HC Deb 18 June 1878 vol 240 cc1738-99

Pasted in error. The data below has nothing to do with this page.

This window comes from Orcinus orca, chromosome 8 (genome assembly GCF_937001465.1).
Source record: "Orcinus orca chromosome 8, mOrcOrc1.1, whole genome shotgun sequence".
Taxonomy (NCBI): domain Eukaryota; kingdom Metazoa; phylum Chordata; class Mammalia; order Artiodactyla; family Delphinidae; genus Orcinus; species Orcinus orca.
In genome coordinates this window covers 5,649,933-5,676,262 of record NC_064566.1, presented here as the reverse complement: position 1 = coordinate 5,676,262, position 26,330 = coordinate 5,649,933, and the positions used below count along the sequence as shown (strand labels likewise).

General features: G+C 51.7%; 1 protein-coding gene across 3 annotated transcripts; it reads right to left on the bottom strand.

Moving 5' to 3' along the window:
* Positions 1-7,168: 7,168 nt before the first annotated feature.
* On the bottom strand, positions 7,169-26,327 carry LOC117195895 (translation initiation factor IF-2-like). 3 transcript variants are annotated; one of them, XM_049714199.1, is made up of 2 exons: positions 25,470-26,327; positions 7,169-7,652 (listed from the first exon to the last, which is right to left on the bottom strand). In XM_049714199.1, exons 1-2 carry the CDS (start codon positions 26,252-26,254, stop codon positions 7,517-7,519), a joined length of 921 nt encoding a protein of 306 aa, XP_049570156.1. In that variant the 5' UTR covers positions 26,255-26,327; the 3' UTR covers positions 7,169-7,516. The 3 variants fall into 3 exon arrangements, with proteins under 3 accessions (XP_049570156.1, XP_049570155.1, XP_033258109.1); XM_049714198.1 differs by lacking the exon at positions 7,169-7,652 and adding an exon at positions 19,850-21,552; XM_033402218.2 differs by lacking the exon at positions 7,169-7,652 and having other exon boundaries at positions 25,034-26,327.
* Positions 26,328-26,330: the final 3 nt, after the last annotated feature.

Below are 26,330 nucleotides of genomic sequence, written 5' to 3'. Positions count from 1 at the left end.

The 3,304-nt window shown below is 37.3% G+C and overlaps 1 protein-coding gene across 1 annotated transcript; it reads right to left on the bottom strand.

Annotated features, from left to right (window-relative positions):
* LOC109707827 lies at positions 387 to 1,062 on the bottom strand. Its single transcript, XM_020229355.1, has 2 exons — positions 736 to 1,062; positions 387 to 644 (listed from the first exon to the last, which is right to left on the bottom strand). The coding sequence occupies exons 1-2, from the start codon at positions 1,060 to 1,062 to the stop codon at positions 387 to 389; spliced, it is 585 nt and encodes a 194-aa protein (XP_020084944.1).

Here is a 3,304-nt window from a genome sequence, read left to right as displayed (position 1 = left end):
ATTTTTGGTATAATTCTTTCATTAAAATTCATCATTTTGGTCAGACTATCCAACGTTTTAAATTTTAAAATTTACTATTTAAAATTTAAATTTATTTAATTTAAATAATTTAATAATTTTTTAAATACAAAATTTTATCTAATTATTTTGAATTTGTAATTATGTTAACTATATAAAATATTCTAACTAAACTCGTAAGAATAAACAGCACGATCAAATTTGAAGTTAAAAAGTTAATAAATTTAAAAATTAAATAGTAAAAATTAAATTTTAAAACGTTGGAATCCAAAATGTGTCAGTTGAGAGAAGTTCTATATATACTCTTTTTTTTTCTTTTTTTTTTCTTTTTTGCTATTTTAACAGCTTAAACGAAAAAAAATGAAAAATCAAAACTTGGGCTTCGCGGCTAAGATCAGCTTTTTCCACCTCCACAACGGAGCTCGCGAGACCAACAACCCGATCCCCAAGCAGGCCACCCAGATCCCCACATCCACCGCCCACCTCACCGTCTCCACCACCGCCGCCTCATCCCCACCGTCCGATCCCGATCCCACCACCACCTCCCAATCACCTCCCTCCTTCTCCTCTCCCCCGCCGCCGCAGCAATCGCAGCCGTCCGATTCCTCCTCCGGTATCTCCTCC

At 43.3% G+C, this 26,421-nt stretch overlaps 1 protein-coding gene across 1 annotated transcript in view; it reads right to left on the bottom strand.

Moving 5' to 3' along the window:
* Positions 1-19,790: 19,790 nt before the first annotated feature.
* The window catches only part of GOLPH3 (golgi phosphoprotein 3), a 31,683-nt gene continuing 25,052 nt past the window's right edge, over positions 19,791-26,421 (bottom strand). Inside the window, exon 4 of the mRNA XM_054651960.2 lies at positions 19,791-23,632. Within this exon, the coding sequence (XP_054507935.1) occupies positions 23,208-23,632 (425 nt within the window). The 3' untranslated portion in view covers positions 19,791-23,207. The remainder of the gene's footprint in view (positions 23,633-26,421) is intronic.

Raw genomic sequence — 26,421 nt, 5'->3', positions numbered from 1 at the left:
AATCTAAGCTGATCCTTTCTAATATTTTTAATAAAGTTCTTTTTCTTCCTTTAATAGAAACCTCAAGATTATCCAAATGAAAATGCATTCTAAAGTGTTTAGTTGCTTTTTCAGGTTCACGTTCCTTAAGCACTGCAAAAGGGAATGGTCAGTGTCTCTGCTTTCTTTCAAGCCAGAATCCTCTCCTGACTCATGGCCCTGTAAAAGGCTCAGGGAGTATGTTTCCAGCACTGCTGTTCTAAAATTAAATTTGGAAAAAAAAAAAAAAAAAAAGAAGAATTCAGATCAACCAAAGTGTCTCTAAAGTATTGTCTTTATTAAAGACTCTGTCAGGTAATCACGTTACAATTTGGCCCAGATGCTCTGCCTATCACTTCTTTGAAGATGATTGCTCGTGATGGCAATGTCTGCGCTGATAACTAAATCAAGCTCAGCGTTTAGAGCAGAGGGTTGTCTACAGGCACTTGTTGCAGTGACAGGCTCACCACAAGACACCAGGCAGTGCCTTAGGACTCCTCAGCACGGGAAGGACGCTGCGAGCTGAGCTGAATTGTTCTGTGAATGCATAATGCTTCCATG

Sir, in accordance with the Notice which I gave some time ago, I now rise to call the attention of the House to the relative position of the various Religious Denominations in Scotland; and to move— That a Select Committee be appointed to inquire into the operation of the Patronage Act of 1874, and its effect on the reciprocal relations of the various Religious Denominations in Scotland, and to ascertain how far the people of Scotland are in favour of maintaining the connection between Church and State in that Country. I have to ask the indulgence of the House while speaking on a question of so much importance to the people of Scotland, and which I am sure cannot be regarded with indifference by the people of England or Ireland. The fact that my hon. Friends the Members for East Aberdeenshire (Sir Alexander Gordon) and Perth (Mr. C. S. Parker) gave Notice that they also would move for inquiry with reference to the state of religious parties in Scotland, is an evidence that this question is exciting wide and general interest in Scottish constituencies. I should have preferred that this question had been brought forward by Her Majesty's Government, as I believe the time has come when, in the interests of religion and in justice to the various religious denominations in Scotland, it is desirable that we should ascertain whether or not the people of Scotland are in favour of maintaining an Established Church in that country. I have asked for a Select Committee, as I believe it is more likely to come to an early decision than a Royal Commission. I assure hon. Members that, in moving this Resolution, I do so with a sense of the grave responsibility which attaches to a private Member who takes up a question which, directly or indirectly, affects a great and time-honoured national institution. I can further assure them that I shall approach this subject in no spirit of partizanship, or from any hostile feeling to the Church; but I shall endeavour to do so in a fair and, as far as possible, in a judicial spirit. I would remind hon. Members that ecclesiastical questions, whether of faith or Church government, have at all times excited the most intense interest among the people of Scotland. It is true that for many years the bitter feelings which were called forth by the Disruption have to a large extent died away. Those feelings, however, have again been aroused, and fresh interest has been given to this question by two recent events—namely, the abolition of patronage by the Act of 1874, and the declaration of the noble Marquess the Leader of the Opposition. When on a visit to Scotland last autumn, he said that if the people of Scotland desired the disestablishment of the National Church, he and the Liberal Party would be in favour of giving effect to their wishes. After such a declaration, it was impossible that this question could be put aside; and so long as it continues unsettled, so long shall we have that irritation and that waste of religious power arising from a state of things which Scotchmen of all Parties must deplore. In considering the Resolution which I have proposed, I would ask hon. Members to do so not from an English or Irish, but, if possible, from a Scottish point of view, and with reference to the history, the feelings, and the wants of the people of Scotland. The position and circumstances of the Church of Scotland are entirely different from those of the Anglican Church, or the Church of Ireland before it was disestablished. What, therefore, may be suitable in one country may not be suitable in another. In Ireland you had a State Church enjoying great revenues, ministering to a mere fraction of the people, and having little or no sympathy with the history, the feelings, and the religion of the great mass of the people. That Church has been disestablished. In England you have an Established Church which has still a strong hold on the people and a close connection with the State. Side by side with that Church you have a powerful and energetic Body of Nonconformists, whose system of Church government, whose forms of Church worship, and, in some respects, whose Articles of Faith are different from those of the Church of England; and whose ministers are, as a rule, drawn from a less aristocratic class than those of the State Church. The consequence is, that socially as well as ecclesiastically, the laity and clergy of the Church of England on the one hand, and of the Nonconformists on the other, to a large extent keep themselves apart from each other. In Scotland we know of no such distinctions between Churchmen and Nonconformists. There, the connection between Church and State has always been slender; and now, by the passing of the Patronage Act, has become attenuated to such a degree that, practically, it is independent of the State. Happily, nearly all Scotchmen have a common interest in the history of the Church of Scotland, for they either belong to it or have sprung from it. They can unite in admiring the farseeing and statesmanlike sagacity of John Knox and his able coadjutors in planting a church and a school in every parish; and, although from time to time, one Body after another have felt it to be their duty from conscientious motives to leave that Church, the highest tribute that can be paid to the memory of the great Reformer is to be found in the fact that the three great Presbyterian Bodies in Scotland are the same in doctrine, discipline, and form of Church worship. The union of Churches, having so much real agreement and so much in common, would appear to be natural and easy, and as I think, with my hon. and gallant Friend the Member for East Aberdeenshire, it certainly would be most desirable; but, unfortunately, this has not been found to be the case. To understand this, we must look to the past history of the Church of Scotland. After the Reformation, with the exception of a comparatively small number of Episcopalians and Roman Catholics, all Scotland was Presbyterian, and all Presbyterians, with an insignificant exception, were united in their adherence to the National Church. From that time down to the present day, the cause of every secession from her pale has directly or indirectly been the question of patronage. During the last 300 years patronage has been thrice established and thrice abolished, and during that long period it has never ceased to agitate the people of Scotland. In 1560, the "First Book of Discipline," which, although not formally ratified by Parliament, was subscribed by a majority of the Privy Council and by the General Assembly, lays down the principle on which the appointment of ministers should proceed in the following words:— It appertaineth to the people and to every several congregation to elect their ministers, and adds— For altogether this is to be avoided, that any man be violently intruded or thrust in upon any congregation, for this liberty with all care must be reserved to every several church to have their votes and suffrages. The Book of Discipline, which received the sanction of the General Assembly in 1578, and became the authorized standard of the Church of Scotland in regard to government and discipline, again affirmed that— None are to be intruded into any ecclesiastical office contrary to the will of the congregation to which they are appointed. Notwithstanding that such was the constitution of the Church of Scotland for more than 30 years after the Reformation, an Act was passed in 1592, which provided that the Presbytery be bound to receive and admit qualified ministers presented by the Crown or other lay patrons. This Act remained in force till 1649, when patronage was abolished as being unlawful and unwarrantable by God's Word, and contrary to the doctrine and liberties of the Kirk. This Act was annulled by Charles II. in 1660, and patronage once more was restored. In 1690, by what was known as the Revolution Settlement, patronage was again abolished. Previous to the Union of Scotland and England, so anxious were the people of Scotland to preserve all their national privileges, that what is known as the Act of Security was passed by the Scottish Parliament. In that Act, which was afterwards ratified by the Act of Union, it was expressly stipulated— That the true Protestant religion, as presently professed within this Kingdom, with the worship, discipline, and government of this Church, shall be effectually and unalterably secured; and adds— to continue without any alteration to the people of this land in all succeeding generations. It would be difficult for language to convey more clearly the idea that, in forming a Union with England, all the existing rights and privileges of the Church of Scotland were to remain unimpaired and intact. Notwithstanding this solemn agreement, in 1712 an Act was passed—too well known afterwards as the Act of Queen Anne—with such indecent haste, that the people of Scotland and the General Assembly had no time to oppose legislation which was in direct violation of the Treaty of Union, and most distasteful to the whole country. That proceeding was immediately protested against by the General Assembly. In the following year they attempted to have the Act repealed, but were unsuccessful. From that time down till 1783, the General Assembly year after year gave instruction to their Commission, to take every opportunity to have the law altered, but without avail. Sir, I have been thus particular in referring to the history of patronage, in order to show that the people of Scotland have always been averse to patronage, that it was not in accordance with the principles of the Church of Scotland at the Reformation, and was in direct violation of the Act of Union. I shall now, with the permission of the House, endeavour to show that at all times the people of Scotland have been warmly attached to the principles of the Church of Scotland as they were at the Union, and that all secessions from her have been made, not by way of dissent from these principles, but in opposition to the forced departure in the Church itself from one of her fundamental principles—"That it appertaineth to the people to elect their minister." In 1733, the forcing of a minister on the parish of Kinross, in opposition to the wishes of an overwhelming majority of the people, led to the secession of the Rev. Ebenezer Erskine and other protesting clergymen, who formed themselves into what became known as the "Associate Presbytery." But, Sir, those men, in leaving the Church, did so avowing their unaltered adherence to the doctrine, discipline, and government of the Church. In 1752, repeated acts of forcing ministers on objecting parishes led, in 1761, to the second secession, known as the "Presbytery of Relief," because the seceders took this method of obtaining relief from intolerable tyranny of patronage. They had no desire to be regarded as schismatics, and earnestly declared that they withdrew from the Church of Scotland because her principles had been violated. Such was the determination to have freedom from patronage, that by 1773 there were no less than 190 congregations of seceders, and in 1834 they numbered upwards of 600, nearly all of whom had by that time adopted what was known as the Voluntary principle—that is, that there should be no connection between Church and State. In that year, the General Assembly of the Church of Scotland, in order to remedy the evils of patronage, passed the "Veto Act," by which a presentee might be set aside, if objected to by a majority of the male heads of families being communicants. Disputes arose as to the legality of this Act, culminating in the Disruption of 1843. One of the last acts of the General Assembly of the Church of Scotland previous to that event was to carry, by a majority of 241 to 110, what was known as the "Claim of Rights," in which they claimed a spiritual independence of the civil magistrate, and complained that the Court of Session, by compelling the Church to carry out its decisions with reference to disputed settlements of ministers had invaded the jurisdiction and encroached upon the spiritual privileges of the Courts of the Church. They further declared that they could not intrude ministers on reclaiming congregations, and that at the risk and hazard of suffering the loss of the secular benefits conferred by the State and the public advantages of an Establishment. On the same day they adopted a Petition to the Crown, praying to be delivered from the "grievance of patronage," as being opposed to the discipline of the Church as set forth in her earliest constitutional Standards, And also— as a breach, of the Revolution Settlement and an infringement of the Treaty of Union. They add— The exercise of patronage has been attended with great injury to the interests of religion, and has been the chief source of the Dissent that exists in Scotland. And they further stated— It is the main cause of the difficulties in which the Church is at present involved; and concluded by a prayer for such a measure as would secure the rights of congregations in the appointment of their ministers. This Petition was presented to the House of Commons by the Right Hon. Fox Maule, who moved that the House should go into Committee to take into consideration the claims of the Church of Scotland. The result of two days' discussion was, that his Motion was defeated by 211 to 76; but it is a significant fact that, of the Scottish Members who voted, 25 were in favour of the Motion, while only 12 were against it. That decision was, I think, a great political blunder on the part of the statesmen of the day. The result was, that upwards of 470 ministers left the National Church, and claiming in their freedom to be the true custodiers of the principles of that Church, and supported by a large number of the people, formed themselves in the Free Church of Scotland. Whatever difference of opinion may exist as to the wisdom of the course which they took, I venture to say that history cannot furnish a nobler example of self-denial, and of determination, at all hazards, to act in obedience to the dictates of conscience than that of those men leaving the Church of their fathers, and throwing themselves on the liberality of the people for support. It is an event of which not only Scotland but the Empire may be proud, and from which undoubtedly religion and education received an impetus which has had an important and beneficial effect on the people of Scotland for the future—while it almost rendered the power of lay patrons inoperative. Sir, those men, clergy and laity, left the Church of Scotland, not because they disapproved of an Established Church, but because they could not comply with the conditions attached to that Church. In the famous Protest which they made on leaving, they used these remarkable words— While firmly asserting the right and duty of the civil magistrate to maintain and support an Establishment of religion in accordance with God's Word, we do not hold ourselves at liberty to retain the benefits of the Establishment while we cannot comply with the conditions now desired to be thereto attached. I think I have said sufficient to prove that the main cause of all Dissent in Scotland has been the question of patronage; but, Sir, I shall fortify myself still further by quoting the words of Lord Macaulay, a statesman who gave great attention to this subject. He said— The British Legislature violated the Act of Union and made a change in the constitution of the Church of Scotland. From that change has followed almost all the Dissent now existing in Scotland; for the Act of 1712 undoubtedly gave rise to every secession and schism that has taken place in the Church of Scotland. When patronage was abolished in 1874, the Church of Scotland was simply restored to its original constitution and put in accord with the universal practice of all the Presbyterian Churches of Scotland, while the main cause of all Dissent was removed. I, in common with many others, voted for that Act, believing that it would be a healing measure, and that some way might be devised by which those Churches which had seceded on account of patronage might again be united and form a strong National Presbyterian Church. That expectation has not been fulfilled. It is true that eight ordained ministers from the Free Church, and about 15 or 16 from other Bodies, and three or four congregations have joined the Church of Scotland; but such isolated action has naturally rather been productive of irritation than of union; and two great Dissenting Bodies—namely, the Free Church, and the United Presbyterian Church, naturally ask why they, who protested against patronage, and gave up so much for principles which they held dear, now that patronage has been abolished, should be placed in a different position from the Church of Scotland? What, then, is now the ecclesiastical position of Scotland? It is a very remarkable one. If by a Church is meant a body of men bound together by community of beliefs and similarity of Church forms, then all Presbyterians in Scotland are, in reality, one Church; but, unfortunately, in the actual relations to each other, they are divided into three distinct Churches. First of all we have an ancient Church established by law, enjoying all the revenues set apart for religious purposes, a Church whose history is closely interwoven with all that is great and glorious in the history of Scotland. Those who are within her pale and those who have left it will, I think, equally acknowledge the accuracy of the opinion expressed by the Royal Commission appointed in 1834 on Religious Worship in Scotland, when they reported— We believe that no institution has ever existed which, at so little cost, has accomplished so much good. The eminent place which Scotland holds in the scale of nations is mainly owing to the purity of the Standards and the zeal of ministers of its Church, as well as to the wisdom with which its internal institutions have been adapted to the habits and the interests of the people. The Church of Scotland has moulded all the other Churches which from time to time have left her; but time and circumstances have, in one respect, changed those Churches. The Free Church, which comes next in importance, when it left the Church of Scotland did so, as I have pointed out, protesting that it still adhered to the principle of having a Church in connection with the State. Long disconnection with the State, and no doubt a natural feeling of jealousy towards the Established Church has, to some extent, brought about a change, so that there is a division of opinion in the Free Church as to whether or not there should be a State Church. The United Presbyterian Church, which is third in importance, and combines within itself nearly all the earlier seceding Churches, has, from, longer separation from the State, as a rule become opposed to all connection between Church and State. Those three great Presbyterian Bodies—namely, the Established, Free, and United Presbyterian Churches—embrace 85 per cent of the church-going people of Scotland; while the various smaller denominations, such as the Independents, Roman Catholics, and Episcopalians, include about 15 per cent. I shall now call the attention of hon. Members to the hold which those three Churches have respectively on the people of Scotland. This is somewhat difficult, as we have no reliable statistical information on the subject till we go back to 1851, when a religious census was taken in connection with the usual Census. At that time, I find that the total number of places of worship in Scotland was 3,395, and the attendance on the morning of the 30th March was roundly 944,000, apportioned as follows:—The Church of Scotland had 1,183 places of worship, and 351,500 present at worship; the Free Church had 889 places of worship, 292,300 present at worship; the United Presbyterian Church had 465 places of worship, and 159,200 present at worship. All other Churches had 858 places of worship, and 141,000 present at worship. From this, it is evident that at that time the Church of Scotland supplied little more than a third of the places of worship, and had only 37½ per cent of the church-going population attending her services. It is interesting to note how far each of the three Churches has since that date supplied the religious wants of Scotland. The Church of Scotland, notwithstanding the shock which she received at the Disruption, entered on a career of church extension with so much vigour that, in 1877, her places of worship had increased from 1,183 to 1,406, or an increase of 19 per cent, exclusive of 126 preaching and mission stations. The Free Church had increased from 889 to 1,032, or 16 per cent; and the United Presbyterian Church from 465 to 525, or 13 per cent. From this, it would appear that the Church of Scotland had, relatively, made greater progress in providing accommodation than either of the other two Bodies. Whether the number of adherents has increased in the same proportion, we have no reliable information to guide us; but I think we may fairly assume that it has been in similar proportions. Allow me now to call the attention of hon. Members to the annual revenue of the respective Churches. From a Return made to this House in 1874, I find that the Church of Scotland had from teinds, £235,759; Exchequer grants, £16,300; local sources—chiefly rates in towns—£23,502; total, £275,501. That constituted the amount of her State or national endowment. I may here note that of her 1,406 churches; only 988 are endowed by the State—the remaining 418 being endowed or supported by voluntary contributions. If, however, we are to form an estimate of the energy of the respective Churches, as shown by their contributions for Church and other religious purposes of all kinds, we must look to their official returns. From those, I find that in 1876, 1,286 churches connected with the Church of Scotland contributed £374,715. If we take the same proportions for the churches which made no returns, the amount would be £408,600, or nearly £291 per congregation—a sum greatly in excess of all she received from the State. The Free Church, during the same year, raised £575,719, or £558 per congregation; while the United Presbyterian Church gave £378,079, or the enormous average of £710 per congregation. From this statement, it would appear that the total amount of free-will contributions of the three great Presbyterian Bodies, which form 85 per cent of the population of Scotland, amounted in 1877 to£l,363,400. If we take the Independents, Roman Catholics, Episcopalians, and other smaller denominations, as contributing in a similar proportion, as they form 15 per cent of the population, we must add, say £204,500, or a total of free-will offerings amounting to £1,567,900; while, as I have already stated, the total amount of State endowment amounts only to £275,500, or, in other words, the maintenance of religion in Scotland costs roundly £1,843,400 a-year, of which the State endowments amount to rather less than 15 per cent. From this, it is evident that the maintenance of religion in Scotland does not mainly, or even to any considerable extent, depend on State endowments. And now, as to the present position of the Church of Scotland. It is impossible to deny that, owing to the causes to which I have referred, a great change has taken place, especially since the Disruption. Formerly, the Church was extensive with the country. Now, of rather more than 4,000 places of worship, she has only 1,406, or about 35 per cent. Then, the parish minister gave the benefit of his ministrations to, and they were accepted by, the whole parish. Now, he is the minister of a particular congregation in a parish, while in some districts in the Highlands he has almost no congregation. I find, for instance, that in 1851, and I believe the proportion is much the same now, in four Northern counties—Caithness, Sutherland, Ross, and Cromarty—only 2,100 out of 36,250, or six out of every 100, of the church-going people of those counties attended the parish church. In those districts, the anomalous position of the Established Church, whose ministers, it has been well said, gather the wool while others tend the flock, is a continual source of irritation, a waste of ecclesiastical power, and a scandal which is injurious to religion. If we, on the other hand, turn to two of the great centres of population—namely, Edinburgh and Glasgow—we find, from the same source, that the number of church-going people attending the Established Church in those cities was rather under 24 per cent, a proportion which, in both cases, was slightly exceeded by the Free Church. Having thus endeavoured to put before the House, as clearly as I can, the relative positions of the Established, Free, and United Presbyterian Churches, the question arises—Are the people of Scotland satisfied with the present state of things? There are many, myself among the number, who would hail with pleasure any scheme which would unite all Scottish Presbyterians into one strong National Church, retaining those endowments which have hitherto belonged exclusively to the Established Church, but sharing them in common. There are, however, difficulties in the way, which appear to be all but insuperable. It would be rash to deny that, had patronage been abolished in 1834, instead of 1874, it would in all probability have prevented the Disruption of 1843, and there would have been no occasion for the assertion on the part of that Church of that spiritual independence which she has always claimed; but which, as formulated by the Free Church in their celebrated Claim of Rights at the Disruption, the State is not likely to acknowledge. The difficulties in connection with the United Presbyterian Church are even greater, as they are opposed on principle to all religious State endowment. There are others who would be glad to see the Church disestablished, and the funds which are now used for the endowment of religion applied to some other purpose of a national character, such as education—as thereby all classes, Churchmen and Dissenters, would alike share in the benefits of reduced school rates. I have already pointed out that less than 40 per cent of the church-going population attend her places of worship, while her endowments and free-will offerings put together amount to less than 40 per cent of the money expended in connection with religion in Scotland. I venture to think that hon. Members will agree with me, that a Church can only be regarded as a National Church so long as its continuance is in accordance with the wishes of the majority of the people. The real question, therefore, is—Do the people of Scotland wish that the Established Church, notwithstanding the anomalous position in which it is placed, should be continued as a National Church, or that it should be disestablished and disendowed? I believe that I am warranted in saying that, beyond her own pale, there are many who would not wish to see the Church disestablished. There are many members of the Free Church who still adhere to the principles which were so emphatically stated at the Disruption that, although they had to leave the Church because they held the principles of the Church to be violated, they still held that there should be a Church in connection with the State. As an example of this feeling, let me quote from a letter written recently by Lord Moncreiff, one of the most distinguished leaders of the Free Church— As an adherent of the Free Church, I see no more reason for taking any part in an agita- tion against the Established Church now than the leaders of the great body of the General Assembly did in 1843. Then, again, there are some even among the United Presbyterians, although I believe the number to be small, who adhere to the principle that there should be an Established Church; while some of the smaller bodies of Dissenters, such as the Original Secession Synod, counting, I understand, about 50 congregations, hold the same view. It is, therefore, impossible, with the information which we now possess, to arrive at anything like a definite opinion as to what are the views of the people of Scotland on this question. Sir, we have had no inquiry of a general character into the ecclesiastical state of Scotland since 1834, and I trust that I have said enough to show that since that time events of great importance have occurred, which render it necessary that there should be one now, in order to ascertain whether the people of Scotland have such a respect for an ancient Institution which has done good service in the past, and is still doing good work, as would lead them to desire its maintenance as a State Church in the future, or whether they believe that the time has come when that Institution, having fulfilled the great religious and educational purposes for which it was established, and having been the parent of other Churches which, in all essentials, are precisely the same as herself, no reason exists for continuing to her privileges which, from being exclusive, are a source of irritation to other Presbyterian Bodies. You may ask me how this is to be done? It is scarcely for me to answer, as part of the work of a Select Committee would naturally be to determine the best mode of getting such information. For myself, I should be satisfied if each elector should be allowed to put in the ballot box a voting paper "for" or "against" the Disestablishment of the Church of Scotland; and if the result should prove that the majority are in favour of Disestablishment, I have no hesitation in saying that, on Constitutional grounds, no Church can be called National to which a majority of the people are opposed; and, whatever may be my own feelings towards the Church of Scotland, I am bound to say that it ought to be disestablished, and the funds to which it has at present an exclusive right, should be devoted to some other National purpose. I sincerely trust that the Government will agree to my Resolution, and grant an Inquiry by a Select Committee; as I rest assured that till this question is settled, it will continue in the future, as it has done in the past, to create an amount of irritation and bitter feeling, which cannot but prove prejudicial to the highest interests of the people of Scotland. The hon. Member concluded by moving the Resolution of which he had given Notice.